Metastatic disease of the musculoskeletal system

Metastatic disease of the musculoskeletal system

Metastatic disease of the musculoskeletal system is the result of the spread of cancer cells from another organ to the bone. While metastatic disease may result from any type of carcinoma, bone is among the most common sites for metastasis from carcinoma of the breast, prostate, lung, thyroid and kidney. When the cells spread, they create tumors on the bones. These cells can be asymptomatic in the body until they spread to the bones, which can make them difficult to detect. In some carcinomas, up to 35 to 73 percent will become metastatic diseases of the musculoskeletal system.

Metastasized cells are thought to spread primarily through the blood, though the presence or absence of skeletal lesions is dependent on certain characteristics of the tumor cells. Tumors in the bone may cause significant pain and can increase the risk of fracture, either of which may require treatment. Significant advances in surgical techniques and medical management have greatly improved the quality of life of those with metastatic bone disease.

Anatomy of the musculoskeletal system

The musculoskeletal system maintains the shape and strength of the human body. It consists of the following:

  • Bones (the skeleton)
  • Muscles
  • Cartilage
  • Tendons
  • Ligaments
  • Joints

The skeletal system is complex, and each bone serves as a repository for many cells, nutrients and minerals. In several carcinoma types, a rich blood supply and a supportive environment for cells from many different tumors favor the development of metastatic disease of the musculoskeletal system.


Depending on the form of the cancer cells and how they affect the organs from which they are traveling, symptoms of metastatic disease of the musculoskeletal system can vary. The following are some of the most common symptoms:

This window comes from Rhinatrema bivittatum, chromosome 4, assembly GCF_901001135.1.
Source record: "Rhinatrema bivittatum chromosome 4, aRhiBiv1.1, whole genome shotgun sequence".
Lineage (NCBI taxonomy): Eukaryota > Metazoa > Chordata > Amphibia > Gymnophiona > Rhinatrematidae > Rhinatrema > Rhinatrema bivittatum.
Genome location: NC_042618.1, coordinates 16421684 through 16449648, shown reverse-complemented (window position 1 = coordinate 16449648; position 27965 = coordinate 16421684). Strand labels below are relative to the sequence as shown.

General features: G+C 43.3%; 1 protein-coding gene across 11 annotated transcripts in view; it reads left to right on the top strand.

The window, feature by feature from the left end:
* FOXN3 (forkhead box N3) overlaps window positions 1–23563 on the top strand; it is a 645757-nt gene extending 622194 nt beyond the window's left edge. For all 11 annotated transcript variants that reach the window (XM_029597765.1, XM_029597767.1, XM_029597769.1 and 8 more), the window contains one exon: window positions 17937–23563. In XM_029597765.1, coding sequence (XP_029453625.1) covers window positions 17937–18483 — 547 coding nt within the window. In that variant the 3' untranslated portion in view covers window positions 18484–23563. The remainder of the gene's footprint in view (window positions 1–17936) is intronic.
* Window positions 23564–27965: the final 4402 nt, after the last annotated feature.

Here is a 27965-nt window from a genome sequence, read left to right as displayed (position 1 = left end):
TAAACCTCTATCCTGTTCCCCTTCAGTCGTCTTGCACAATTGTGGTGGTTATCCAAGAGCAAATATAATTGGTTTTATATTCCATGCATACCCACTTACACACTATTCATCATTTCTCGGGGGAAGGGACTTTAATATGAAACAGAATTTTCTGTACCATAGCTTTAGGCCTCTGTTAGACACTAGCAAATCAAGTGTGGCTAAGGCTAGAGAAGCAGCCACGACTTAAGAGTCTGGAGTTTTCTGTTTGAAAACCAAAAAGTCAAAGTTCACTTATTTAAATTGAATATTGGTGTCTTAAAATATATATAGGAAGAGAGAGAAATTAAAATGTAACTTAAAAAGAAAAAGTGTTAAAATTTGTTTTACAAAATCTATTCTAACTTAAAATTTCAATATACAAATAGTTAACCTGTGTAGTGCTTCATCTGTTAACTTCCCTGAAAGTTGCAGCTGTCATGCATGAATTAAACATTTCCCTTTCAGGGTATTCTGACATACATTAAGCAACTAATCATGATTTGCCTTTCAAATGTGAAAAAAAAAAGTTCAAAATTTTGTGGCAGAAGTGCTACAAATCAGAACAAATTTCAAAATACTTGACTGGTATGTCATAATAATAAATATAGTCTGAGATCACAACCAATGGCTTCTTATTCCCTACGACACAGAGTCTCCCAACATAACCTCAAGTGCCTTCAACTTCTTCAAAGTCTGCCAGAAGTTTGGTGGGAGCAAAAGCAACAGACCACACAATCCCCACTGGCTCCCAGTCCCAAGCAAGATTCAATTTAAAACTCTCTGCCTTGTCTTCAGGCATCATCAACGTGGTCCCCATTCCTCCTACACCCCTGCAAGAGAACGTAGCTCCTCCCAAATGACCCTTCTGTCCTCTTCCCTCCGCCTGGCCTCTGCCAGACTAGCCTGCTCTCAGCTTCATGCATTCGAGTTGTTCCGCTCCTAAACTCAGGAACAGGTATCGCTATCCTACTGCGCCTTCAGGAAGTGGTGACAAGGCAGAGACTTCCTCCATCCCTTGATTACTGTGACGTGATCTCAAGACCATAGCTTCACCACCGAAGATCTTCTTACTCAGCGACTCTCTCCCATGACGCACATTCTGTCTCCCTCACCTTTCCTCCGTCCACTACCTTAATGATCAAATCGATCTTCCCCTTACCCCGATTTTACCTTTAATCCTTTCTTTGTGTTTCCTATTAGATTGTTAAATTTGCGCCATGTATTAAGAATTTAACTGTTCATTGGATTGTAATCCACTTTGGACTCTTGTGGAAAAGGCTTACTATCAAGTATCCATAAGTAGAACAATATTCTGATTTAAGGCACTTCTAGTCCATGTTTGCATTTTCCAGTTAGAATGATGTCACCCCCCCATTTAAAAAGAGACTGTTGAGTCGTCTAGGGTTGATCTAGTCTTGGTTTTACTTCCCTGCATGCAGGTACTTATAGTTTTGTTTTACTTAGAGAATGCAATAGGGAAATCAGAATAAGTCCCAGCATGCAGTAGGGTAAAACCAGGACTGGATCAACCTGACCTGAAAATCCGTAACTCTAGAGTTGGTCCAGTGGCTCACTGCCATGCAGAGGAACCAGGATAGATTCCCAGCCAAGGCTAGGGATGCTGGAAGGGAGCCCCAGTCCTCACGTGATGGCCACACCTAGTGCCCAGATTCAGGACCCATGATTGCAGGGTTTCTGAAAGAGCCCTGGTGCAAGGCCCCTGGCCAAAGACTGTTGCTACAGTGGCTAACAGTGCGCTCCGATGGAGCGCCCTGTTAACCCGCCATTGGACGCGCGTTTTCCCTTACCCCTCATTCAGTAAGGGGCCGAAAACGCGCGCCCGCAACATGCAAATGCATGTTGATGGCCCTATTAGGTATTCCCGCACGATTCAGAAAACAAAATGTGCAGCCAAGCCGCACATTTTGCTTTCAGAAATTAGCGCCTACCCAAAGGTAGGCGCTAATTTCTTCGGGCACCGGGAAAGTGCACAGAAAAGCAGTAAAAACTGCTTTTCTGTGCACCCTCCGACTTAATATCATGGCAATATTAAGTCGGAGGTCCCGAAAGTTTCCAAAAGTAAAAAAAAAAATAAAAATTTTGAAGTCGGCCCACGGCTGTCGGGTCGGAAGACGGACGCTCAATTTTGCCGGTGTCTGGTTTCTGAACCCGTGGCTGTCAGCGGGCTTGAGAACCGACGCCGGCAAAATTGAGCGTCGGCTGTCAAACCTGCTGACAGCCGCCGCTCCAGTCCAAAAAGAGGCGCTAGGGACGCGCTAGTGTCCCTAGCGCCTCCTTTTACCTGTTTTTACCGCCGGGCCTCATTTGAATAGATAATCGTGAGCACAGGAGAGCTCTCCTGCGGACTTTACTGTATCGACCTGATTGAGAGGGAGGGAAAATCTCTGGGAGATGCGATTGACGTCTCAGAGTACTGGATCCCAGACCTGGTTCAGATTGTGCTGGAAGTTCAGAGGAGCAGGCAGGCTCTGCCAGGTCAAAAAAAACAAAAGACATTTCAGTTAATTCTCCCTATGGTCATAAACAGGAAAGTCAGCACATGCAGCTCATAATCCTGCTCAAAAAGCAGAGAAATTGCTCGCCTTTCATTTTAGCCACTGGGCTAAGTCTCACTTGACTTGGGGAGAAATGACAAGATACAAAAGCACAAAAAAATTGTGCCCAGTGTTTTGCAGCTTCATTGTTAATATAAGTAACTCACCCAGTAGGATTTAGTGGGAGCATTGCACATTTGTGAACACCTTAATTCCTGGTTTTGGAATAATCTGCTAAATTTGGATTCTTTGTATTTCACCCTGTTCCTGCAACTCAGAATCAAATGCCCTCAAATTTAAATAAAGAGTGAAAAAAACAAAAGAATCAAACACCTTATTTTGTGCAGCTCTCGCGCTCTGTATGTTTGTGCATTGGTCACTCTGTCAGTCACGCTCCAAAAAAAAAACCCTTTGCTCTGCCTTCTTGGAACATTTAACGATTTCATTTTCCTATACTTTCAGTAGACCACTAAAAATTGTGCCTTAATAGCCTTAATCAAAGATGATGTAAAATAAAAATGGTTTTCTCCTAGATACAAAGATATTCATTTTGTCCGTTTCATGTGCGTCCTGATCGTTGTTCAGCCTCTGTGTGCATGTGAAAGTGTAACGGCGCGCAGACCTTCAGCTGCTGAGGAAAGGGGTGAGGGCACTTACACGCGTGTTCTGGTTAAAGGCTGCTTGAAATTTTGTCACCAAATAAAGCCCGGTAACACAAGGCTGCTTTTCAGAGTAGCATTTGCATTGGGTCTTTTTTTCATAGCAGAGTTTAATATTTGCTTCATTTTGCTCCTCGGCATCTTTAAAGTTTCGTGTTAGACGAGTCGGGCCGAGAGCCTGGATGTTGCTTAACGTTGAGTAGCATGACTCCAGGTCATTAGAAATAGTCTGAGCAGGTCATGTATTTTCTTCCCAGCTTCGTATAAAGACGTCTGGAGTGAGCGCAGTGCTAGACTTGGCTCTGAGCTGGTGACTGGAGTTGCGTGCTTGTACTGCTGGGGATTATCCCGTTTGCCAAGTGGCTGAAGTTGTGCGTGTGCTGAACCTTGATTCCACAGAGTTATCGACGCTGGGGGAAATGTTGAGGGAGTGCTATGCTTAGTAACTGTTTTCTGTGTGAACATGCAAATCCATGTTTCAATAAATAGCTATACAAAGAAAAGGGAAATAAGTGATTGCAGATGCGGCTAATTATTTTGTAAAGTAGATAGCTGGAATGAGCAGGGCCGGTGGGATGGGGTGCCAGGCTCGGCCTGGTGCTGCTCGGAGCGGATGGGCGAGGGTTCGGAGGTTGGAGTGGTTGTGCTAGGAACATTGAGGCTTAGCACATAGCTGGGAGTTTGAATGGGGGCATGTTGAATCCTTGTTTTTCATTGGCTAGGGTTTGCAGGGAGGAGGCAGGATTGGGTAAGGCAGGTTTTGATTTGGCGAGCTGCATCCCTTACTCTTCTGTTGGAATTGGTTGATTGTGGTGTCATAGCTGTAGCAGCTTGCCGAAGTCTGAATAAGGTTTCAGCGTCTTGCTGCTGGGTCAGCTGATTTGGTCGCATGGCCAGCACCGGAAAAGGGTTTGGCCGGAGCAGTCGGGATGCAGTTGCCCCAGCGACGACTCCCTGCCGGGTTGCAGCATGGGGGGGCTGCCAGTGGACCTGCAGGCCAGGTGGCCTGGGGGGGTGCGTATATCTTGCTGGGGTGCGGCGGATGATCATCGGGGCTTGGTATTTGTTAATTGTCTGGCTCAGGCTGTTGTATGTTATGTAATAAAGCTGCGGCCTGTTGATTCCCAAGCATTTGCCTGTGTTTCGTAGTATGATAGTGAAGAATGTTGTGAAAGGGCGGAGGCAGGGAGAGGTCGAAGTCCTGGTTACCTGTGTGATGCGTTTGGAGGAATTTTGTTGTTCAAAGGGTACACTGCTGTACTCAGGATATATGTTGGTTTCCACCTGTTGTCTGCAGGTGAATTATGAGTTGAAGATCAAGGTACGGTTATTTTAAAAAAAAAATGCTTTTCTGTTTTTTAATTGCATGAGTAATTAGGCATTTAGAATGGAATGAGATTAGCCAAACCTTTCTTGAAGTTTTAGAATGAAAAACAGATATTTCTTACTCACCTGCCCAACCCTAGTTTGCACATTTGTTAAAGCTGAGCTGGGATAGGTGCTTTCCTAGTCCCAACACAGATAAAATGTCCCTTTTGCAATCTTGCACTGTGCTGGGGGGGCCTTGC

• Broken bones caused by weakening from the tumors
  • Nerve damage from compression, which can lead to paralysis
  • Severe pain in the area of the major bones, such as spine, long bones, hips and pelvis
  • Anemia
  • Unexplained fatigue

Fortunately, the symptoms of metastatic disease of the musculoskeletal system often appear very early, which makes it easier to catch. If you may be at risk, it is important to contact your doctor in case any of these symptoms appear or continue.


The primary cause of metastatic disease of the musculoskeletal system is cancer that is present in another area. It can be spread in two different ways:

  • Hospitable environment – According to disease expert Stephen Paget, metastasis of carcinoma cells is akin to a fertile seed landing upon hospitable soil. The bone environment provides a favorable bed for certain types of tumor cells.  
  • Rich blood supply – According to another expert, James Ewing, cancerous cells are spread more frequently via the bloodstream. Because bones consist of a well-vascularized region with factors promoting growth and development of various cell types, it supports growth of some metastatic tumor cells as well. 


Metastatic diseases of the musculoskeletal system can attack any bone. However, studies have shown that there are several bones that are at significantly more risk from:

  • Breast cancer – One of the most common types of cancer in women is breast cancer. In up to 73 percent of patients with metastatic breast carcinoma, a bone lesion will be identified. While medications may decrease the risk of skeletal complications, lesions resulting from breast carcinoma may weaken the bone to the point of fracture.
  • Prostate cancer – If a patient with prostate carcinoma develops metastatic disease of the musculoskeletal system, the bone lesion may become dense and hard. Though this has some protective effect relative to most metastatic lesions, the bone may become brittle and still at risk for pain or fracture.
  • Lung cancer – While often presenting late in the disease course, lung carcinoma may develop extensive metastatic disease within the skeleton.
  • Kidney cancer – Renal cell carcinoma has a tendency towards creating large and destructive bone tumors. Coordinated care among specialists can improve the quality of care and the timing of medical and surgical treatment to maximize the patient’s health and comfort.     

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